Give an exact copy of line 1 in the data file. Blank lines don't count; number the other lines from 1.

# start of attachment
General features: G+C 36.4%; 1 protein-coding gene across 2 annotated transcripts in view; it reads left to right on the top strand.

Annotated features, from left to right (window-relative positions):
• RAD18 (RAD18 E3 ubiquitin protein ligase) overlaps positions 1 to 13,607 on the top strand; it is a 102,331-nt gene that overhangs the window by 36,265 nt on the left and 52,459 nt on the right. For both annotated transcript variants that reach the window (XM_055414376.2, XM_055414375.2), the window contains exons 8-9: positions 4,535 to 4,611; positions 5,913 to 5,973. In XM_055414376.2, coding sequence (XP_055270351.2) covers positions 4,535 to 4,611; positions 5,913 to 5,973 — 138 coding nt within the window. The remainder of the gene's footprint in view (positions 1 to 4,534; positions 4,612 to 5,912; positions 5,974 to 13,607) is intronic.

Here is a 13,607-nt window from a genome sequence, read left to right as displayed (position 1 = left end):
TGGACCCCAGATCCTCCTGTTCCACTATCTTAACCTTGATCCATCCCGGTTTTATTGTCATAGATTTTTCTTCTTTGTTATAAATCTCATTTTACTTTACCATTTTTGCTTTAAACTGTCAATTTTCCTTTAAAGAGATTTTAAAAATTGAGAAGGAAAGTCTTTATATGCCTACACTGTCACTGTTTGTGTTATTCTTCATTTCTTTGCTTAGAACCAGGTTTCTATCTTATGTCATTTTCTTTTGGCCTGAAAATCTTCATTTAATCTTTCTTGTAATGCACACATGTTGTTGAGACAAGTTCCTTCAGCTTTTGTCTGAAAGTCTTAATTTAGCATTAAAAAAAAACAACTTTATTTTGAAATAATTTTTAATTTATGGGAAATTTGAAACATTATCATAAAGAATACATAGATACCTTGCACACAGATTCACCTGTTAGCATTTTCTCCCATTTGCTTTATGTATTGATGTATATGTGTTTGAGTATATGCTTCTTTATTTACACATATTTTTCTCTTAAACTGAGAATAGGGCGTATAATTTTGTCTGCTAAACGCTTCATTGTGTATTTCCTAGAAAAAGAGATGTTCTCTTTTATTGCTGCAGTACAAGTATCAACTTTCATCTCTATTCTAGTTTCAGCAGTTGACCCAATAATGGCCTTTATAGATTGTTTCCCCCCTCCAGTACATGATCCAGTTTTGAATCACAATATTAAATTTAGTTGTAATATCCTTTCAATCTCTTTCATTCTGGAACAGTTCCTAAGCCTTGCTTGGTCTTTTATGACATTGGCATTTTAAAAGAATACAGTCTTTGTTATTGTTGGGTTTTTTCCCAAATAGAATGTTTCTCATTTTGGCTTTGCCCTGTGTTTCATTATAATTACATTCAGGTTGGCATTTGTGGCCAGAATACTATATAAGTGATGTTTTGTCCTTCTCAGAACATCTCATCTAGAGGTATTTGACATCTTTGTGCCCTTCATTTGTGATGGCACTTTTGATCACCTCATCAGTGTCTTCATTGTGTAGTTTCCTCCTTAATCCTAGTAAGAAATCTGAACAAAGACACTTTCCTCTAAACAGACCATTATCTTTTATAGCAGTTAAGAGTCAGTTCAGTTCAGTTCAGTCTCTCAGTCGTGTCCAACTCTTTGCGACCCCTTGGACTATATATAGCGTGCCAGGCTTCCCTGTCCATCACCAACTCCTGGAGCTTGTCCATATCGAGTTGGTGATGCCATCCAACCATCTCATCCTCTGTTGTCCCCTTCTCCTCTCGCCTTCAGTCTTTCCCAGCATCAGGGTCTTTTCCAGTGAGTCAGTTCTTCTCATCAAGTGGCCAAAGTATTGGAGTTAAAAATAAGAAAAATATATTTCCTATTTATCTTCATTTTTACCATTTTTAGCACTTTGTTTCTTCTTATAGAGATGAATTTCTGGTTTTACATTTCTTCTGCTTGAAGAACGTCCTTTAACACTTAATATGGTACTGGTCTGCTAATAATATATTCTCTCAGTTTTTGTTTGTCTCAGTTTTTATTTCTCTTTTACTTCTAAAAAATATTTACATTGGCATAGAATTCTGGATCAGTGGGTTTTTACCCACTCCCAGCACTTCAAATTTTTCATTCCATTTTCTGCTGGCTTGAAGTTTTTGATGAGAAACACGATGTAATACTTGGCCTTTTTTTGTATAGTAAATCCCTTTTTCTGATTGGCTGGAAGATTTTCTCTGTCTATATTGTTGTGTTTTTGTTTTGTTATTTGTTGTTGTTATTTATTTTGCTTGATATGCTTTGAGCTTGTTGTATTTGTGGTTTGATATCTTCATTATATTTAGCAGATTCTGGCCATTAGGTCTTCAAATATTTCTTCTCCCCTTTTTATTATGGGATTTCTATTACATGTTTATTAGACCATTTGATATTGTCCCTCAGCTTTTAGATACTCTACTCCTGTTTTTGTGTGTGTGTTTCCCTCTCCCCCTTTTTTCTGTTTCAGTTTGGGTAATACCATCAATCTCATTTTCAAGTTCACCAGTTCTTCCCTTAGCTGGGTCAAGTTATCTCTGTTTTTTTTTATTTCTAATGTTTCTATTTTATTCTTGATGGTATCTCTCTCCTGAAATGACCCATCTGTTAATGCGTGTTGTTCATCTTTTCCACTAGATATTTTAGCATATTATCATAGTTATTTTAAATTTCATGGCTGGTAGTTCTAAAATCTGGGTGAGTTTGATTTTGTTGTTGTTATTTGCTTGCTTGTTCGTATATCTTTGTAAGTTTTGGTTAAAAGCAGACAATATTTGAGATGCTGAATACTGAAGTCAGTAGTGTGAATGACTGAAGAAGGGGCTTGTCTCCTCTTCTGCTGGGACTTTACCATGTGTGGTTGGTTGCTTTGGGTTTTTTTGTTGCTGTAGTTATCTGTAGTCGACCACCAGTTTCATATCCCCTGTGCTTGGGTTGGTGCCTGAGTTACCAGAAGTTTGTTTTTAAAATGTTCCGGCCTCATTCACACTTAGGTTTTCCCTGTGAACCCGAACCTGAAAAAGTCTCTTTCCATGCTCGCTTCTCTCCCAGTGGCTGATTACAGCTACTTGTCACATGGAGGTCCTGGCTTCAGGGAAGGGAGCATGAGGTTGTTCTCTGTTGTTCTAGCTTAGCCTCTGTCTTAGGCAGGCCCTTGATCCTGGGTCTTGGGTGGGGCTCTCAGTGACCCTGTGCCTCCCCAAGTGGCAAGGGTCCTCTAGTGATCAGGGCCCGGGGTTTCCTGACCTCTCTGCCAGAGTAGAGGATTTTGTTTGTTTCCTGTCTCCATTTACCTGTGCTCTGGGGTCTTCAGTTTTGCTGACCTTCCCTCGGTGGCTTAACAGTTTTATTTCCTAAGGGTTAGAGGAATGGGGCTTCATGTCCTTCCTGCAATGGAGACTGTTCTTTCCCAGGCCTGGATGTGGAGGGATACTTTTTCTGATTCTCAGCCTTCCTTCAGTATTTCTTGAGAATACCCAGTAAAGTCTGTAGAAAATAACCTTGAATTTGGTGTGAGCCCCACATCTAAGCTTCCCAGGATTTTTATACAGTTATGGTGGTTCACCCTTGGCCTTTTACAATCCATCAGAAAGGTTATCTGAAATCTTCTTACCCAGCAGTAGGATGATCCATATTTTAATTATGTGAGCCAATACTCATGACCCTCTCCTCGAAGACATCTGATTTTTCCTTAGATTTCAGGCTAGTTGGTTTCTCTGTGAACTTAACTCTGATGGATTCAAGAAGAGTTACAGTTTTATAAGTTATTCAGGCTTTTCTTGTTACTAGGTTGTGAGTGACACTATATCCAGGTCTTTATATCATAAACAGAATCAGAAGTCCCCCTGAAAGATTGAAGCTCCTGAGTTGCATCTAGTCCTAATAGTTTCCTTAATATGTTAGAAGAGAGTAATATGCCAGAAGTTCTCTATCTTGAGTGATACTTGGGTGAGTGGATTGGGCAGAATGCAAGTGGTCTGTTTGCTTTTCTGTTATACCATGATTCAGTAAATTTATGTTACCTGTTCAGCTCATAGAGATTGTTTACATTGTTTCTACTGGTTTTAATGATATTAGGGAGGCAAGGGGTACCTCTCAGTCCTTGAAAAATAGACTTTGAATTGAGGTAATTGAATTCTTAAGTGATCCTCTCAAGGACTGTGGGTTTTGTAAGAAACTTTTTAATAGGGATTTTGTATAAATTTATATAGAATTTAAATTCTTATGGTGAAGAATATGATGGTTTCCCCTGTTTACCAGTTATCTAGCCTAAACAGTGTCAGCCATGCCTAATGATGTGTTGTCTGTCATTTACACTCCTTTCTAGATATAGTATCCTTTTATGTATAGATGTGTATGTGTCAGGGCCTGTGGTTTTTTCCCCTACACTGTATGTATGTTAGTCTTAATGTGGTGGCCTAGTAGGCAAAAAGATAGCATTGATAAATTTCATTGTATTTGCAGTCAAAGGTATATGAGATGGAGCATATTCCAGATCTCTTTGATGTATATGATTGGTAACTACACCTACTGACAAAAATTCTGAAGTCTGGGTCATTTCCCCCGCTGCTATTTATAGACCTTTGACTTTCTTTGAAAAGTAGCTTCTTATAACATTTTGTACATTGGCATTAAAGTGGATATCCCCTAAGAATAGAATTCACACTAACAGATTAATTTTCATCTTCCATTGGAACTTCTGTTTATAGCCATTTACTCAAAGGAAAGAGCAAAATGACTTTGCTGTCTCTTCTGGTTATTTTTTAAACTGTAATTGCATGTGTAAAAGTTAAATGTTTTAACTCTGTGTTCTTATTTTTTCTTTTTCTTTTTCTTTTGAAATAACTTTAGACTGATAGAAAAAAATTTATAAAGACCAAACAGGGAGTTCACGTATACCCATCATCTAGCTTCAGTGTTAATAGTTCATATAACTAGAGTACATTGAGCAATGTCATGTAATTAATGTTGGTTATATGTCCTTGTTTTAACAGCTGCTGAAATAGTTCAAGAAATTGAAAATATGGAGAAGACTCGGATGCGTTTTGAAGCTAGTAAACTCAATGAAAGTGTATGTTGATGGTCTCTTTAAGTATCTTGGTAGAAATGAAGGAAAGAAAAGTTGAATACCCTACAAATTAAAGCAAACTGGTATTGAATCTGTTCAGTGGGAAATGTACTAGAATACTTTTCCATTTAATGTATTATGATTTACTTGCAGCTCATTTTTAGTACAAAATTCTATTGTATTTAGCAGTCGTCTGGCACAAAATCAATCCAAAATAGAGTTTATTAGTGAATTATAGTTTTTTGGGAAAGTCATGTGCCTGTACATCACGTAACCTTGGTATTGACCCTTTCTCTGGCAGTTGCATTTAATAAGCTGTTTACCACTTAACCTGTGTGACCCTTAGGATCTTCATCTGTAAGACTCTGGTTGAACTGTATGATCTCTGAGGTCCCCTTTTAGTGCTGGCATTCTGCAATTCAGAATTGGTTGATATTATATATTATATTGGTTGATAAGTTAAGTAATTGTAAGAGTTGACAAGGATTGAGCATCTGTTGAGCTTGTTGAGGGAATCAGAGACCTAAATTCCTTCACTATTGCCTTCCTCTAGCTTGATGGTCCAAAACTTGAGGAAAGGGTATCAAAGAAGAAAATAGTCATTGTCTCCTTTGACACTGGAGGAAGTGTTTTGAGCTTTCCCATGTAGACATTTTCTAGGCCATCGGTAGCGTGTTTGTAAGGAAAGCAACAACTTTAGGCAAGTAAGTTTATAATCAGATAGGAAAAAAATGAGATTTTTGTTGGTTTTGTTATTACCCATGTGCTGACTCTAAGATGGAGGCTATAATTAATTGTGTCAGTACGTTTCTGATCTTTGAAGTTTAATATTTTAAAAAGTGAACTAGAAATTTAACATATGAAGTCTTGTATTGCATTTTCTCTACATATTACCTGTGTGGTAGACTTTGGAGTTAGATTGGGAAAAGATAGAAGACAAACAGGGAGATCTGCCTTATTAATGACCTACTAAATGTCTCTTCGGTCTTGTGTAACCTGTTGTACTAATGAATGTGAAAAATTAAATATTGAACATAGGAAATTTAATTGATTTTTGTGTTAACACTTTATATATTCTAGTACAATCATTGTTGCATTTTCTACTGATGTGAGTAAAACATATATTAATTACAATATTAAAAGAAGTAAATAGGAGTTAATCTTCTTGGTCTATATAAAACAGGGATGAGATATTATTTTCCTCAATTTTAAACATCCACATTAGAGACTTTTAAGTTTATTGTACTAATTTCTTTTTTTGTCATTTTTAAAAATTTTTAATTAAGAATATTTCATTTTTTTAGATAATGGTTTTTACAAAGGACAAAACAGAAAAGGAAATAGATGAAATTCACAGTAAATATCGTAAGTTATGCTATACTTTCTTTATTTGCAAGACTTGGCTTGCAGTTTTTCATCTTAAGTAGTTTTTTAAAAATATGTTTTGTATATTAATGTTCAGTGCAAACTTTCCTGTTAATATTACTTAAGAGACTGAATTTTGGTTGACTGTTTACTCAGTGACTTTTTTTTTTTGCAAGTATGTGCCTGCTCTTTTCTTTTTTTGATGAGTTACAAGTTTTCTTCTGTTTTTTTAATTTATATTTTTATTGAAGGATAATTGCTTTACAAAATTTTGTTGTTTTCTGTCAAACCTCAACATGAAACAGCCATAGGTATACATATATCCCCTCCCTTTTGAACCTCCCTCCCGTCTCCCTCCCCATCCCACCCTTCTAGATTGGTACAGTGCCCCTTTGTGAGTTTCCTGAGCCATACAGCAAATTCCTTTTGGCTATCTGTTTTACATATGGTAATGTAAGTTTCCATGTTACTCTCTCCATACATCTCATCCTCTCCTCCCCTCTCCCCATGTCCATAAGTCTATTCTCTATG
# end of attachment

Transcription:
General features: G+C 36.4%; 1 protein-coding gene across 2 annotated transcripts in view; it reads left to right on the top strand.